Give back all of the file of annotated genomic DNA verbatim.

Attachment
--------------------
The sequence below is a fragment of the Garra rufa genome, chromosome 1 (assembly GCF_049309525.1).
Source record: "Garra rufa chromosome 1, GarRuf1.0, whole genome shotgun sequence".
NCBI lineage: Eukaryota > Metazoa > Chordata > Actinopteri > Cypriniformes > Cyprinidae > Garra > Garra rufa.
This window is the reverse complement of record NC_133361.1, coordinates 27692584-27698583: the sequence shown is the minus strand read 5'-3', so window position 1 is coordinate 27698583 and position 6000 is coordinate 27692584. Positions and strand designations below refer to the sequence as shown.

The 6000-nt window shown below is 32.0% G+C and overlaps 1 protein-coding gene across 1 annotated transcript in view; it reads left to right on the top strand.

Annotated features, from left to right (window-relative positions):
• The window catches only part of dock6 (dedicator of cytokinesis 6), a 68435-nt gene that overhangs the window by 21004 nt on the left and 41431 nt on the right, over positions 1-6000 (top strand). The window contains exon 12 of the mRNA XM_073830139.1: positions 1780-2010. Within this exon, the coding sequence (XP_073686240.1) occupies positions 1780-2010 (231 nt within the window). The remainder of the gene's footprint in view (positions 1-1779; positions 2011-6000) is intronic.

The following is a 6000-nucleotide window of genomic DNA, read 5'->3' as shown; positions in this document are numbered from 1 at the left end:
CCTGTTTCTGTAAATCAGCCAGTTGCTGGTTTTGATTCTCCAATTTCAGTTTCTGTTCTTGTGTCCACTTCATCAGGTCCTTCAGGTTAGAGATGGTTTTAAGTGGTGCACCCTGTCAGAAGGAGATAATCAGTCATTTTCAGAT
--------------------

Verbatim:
The sequence below is a fragment of the Garra rufa genome, chromosome 1 (assembly GCF_049309525.1).
Source record: "Garra rufa chromosome 1, GarRuf1.0, whole genome shotgun sequence".
NCBI lineage: Eukaryota > Metazoa > Chordata > Actinopteri > Cypriniformes > Cyprinidae > Garra > Garra rufa.
This window is the reverse complement of record NC_133361.1, coordinates 27692584-27698583: the sequence shown is the minus strand read 5'-3', so window position 1 is coordinate 27698583 and position 6000 is coordinate 27692584. Positions and strand designations below refer to the sequence as shown.

The 6000-nt window shown below is 32.0% G+C and overlaps 1 protein-coding gene across 1 annotated transcript in view; it reads left to right on the top strand.

Annotated features, from left to right (window-relative positions):
• The window catches only part of dock6 (dedicator of cytokinesis 6), a 68435-nt gene that overhangs the window by 21004 nt on the left and 41431 nt on the right, over positions 1-6000 (top strand). The window contains exon 12 of the mRNA XM_073830139.1: positions 1780-2010. Within this exon, the coding sequence (XP_073686240.1) occupies positions 1780-2010 (231 nt within the window). The remainder of the gene's footprint in view (positions 1-1779; positions 2011-6000) is intronic.

The following is a 6000-nucleotide window of genomic DNA, read 5'->3' as shown; positions in this document are numbered from 1 at the left end:
CCTGTTTCTGTAAATCAGCCAGTTGCTGGTTTTGATTCTCCAATTTCAGTTTCTGTTCTTGTGTCCACTTCATCAGGTCCTTCAGGTTAGAGATGGTTTTAAGTGGTGCACCCTGTCAGAAGGAGATAATCAGTCATTTTCAGAT